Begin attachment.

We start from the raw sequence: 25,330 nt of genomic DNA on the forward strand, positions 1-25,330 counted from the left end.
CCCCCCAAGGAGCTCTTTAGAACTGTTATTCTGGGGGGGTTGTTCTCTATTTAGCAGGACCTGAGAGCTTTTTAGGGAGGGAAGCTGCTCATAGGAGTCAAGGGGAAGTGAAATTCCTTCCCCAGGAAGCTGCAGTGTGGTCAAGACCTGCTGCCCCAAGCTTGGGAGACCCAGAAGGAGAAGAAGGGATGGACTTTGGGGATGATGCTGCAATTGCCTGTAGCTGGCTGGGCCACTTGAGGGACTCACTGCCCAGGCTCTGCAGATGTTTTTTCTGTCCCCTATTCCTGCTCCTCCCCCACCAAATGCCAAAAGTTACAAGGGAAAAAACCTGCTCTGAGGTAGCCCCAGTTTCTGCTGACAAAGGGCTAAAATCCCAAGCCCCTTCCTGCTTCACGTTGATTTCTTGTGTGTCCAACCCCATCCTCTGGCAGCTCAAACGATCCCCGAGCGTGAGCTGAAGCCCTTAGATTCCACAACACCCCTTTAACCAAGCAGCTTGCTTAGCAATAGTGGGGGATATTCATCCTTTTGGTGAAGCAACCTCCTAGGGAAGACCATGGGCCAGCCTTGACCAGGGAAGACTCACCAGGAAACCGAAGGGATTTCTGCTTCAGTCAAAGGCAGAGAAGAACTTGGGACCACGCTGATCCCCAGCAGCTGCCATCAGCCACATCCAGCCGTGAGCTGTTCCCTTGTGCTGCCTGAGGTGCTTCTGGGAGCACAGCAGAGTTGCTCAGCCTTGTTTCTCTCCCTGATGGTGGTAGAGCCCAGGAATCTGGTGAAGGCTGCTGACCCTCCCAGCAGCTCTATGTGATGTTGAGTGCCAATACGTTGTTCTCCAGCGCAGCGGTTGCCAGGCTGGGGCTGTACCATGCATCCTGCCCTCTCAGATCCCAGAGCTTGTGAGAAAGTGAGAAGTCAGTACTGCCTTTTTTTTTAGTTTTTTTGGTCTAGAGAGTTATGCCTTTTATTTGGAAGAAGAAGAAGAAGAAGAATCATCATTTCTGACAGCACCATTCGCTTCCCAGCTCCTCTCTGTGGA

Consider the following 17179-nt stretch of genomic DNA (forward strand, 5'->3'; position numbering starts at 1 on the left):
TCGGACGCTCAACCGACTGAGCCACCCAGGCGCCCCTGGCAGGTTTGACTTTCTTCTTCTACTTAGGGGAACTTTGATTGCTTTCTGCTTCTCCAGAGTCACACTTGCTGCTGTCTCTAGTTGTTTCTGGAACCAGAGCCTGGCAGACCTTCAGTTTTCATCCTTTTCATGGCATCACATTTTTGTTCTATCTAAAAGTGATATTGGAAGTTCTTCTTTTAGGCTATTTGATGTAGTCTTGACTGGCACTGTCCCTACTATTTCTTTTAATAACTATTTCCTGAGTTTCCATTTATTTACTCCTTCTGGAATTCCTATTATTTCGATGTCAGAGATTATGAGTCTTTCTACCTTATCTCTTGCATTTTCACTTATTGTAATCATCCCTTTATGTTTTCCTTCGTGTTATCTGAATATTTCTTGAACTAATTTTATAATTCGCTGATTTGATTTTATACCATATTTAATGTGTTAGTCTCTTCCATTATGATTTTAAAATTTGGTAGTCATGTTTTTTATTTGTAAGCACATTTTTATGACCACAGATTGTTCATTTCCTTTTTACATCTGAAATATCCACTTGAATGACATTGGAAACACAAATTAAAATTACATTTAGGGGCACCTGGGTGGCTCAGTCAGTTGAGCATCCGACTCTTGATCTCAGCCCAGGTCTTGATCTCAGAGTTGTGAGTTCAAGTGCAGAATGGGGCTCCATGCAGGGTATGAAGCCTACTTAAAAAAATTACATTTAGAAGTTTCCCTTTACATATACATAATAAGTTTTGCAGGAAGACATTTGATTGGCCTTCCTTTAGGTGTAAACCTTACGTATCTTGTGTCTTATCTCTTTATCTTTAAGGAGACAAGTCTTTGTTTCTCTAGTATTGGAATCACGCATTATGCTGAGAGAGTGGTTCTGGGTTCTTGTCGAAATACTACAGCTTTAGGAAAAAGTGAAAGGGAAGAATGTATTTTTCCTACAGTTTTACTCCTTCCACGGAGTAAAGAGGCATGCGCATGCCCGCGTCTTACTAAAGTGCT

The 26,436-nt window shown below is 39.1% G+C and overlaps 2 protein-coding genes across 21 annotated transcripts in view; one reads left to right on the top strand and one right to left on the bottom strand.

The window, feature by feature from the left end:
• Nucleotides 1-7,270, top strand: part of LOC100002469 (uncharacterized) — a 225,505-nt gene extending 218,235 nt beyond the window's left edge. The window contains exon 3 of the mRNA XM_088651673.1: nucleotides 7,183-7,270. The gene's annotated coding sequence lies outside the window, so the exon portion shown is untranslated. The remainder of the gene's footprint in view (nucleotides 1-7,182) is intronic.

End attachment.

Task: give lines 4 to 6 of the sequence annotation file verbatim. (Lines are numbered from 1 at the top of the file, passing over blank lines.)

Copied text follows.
TCGGACGCTCAACCGACTGAGCCACCCAGGCGCCCCTGGCAGGTTTGACTTTCTTCTTCTACTTAGGGGAACTTTGATTGCTTTCTGCTTCTCCAGAGTCACACTTGCTGCTGTCTCTAGTTGTTTCTGGAACCAGAGCCTGGCAGACCTTCAGTTTTCATCCTTTTCATGGCATCACATTTTTGTTCTATCTAAAAGTGATATTGGAAGTTCTTCTTTTAGGCTATTTGATGTAGTCTTGACTGGCACTGTCCCTACTATTTCTTTTAATAACTATTTCCTGAGTTTCCATTTATTTACTCCTTCTGGAATTCCTATTATTTCGATGTCAGAGATTATGAGTCTTTCTACCTTATCTCTTGCATTTTCACTTATTGTAATCATCCCTTTATGTTTTCCTTCGTGTTATCTGAATATTTCTTGAACTAATTTTATAATTCGCTGATTTGATTTTATACCATATTTAATGTGTTAGTCTCTTCCATTATGATTTTAAAATTTGGTAGTCATGTTTTTTATTTGTAAGCACATTTTTATGACCACAGATTGTTCATTTCCTTTTTACATCTGAAATATCCACTTGAATGACATTGGAAACACAAATTAAAATTACATTTAGGGGCACCTGGGTGGCTCAGTCAGTTGAGCATCCGACTCTTGATCTCAGCCCAGGTCTTGATCTCAGAGTTGTGAGTTCAAGTGCAGAATGGGGCTCCATGCAGGGTATGAAGCCTACTTAAAAAAATTACATTTAGAAGTTTCCCTTTACATATACATAATAAGTTTTGCAGGAAGACATTTGATTGGCCTTCCTTTAGGTGTAAACCTTACGTATCTTGTGTCTTATCTCTTTATCTTTAAGGAGACAAGTCTTTGTTTCTCTAGTATTGGAATCACGCATTATGCTGAGAGAGTGGTTCTGGGTTCTTGTCGAAATACTACAGCTTTAGGAAAAAGTGAAAGGGAAGAATGTATTTTTCCTACAGTTTTACTCCTTCCACGGAGTAAAGAGGCATGCGCATGCCCGCGTCTTACTAAAGTGCT

The 26,436-nt window shown below is 39.1% G+C and overlaps 2 protein-coding genes across 21 annotated transcripts in view; one reads left to right on the top strand and one right to left on the bottom strand.

The window, feature by feature from the left end: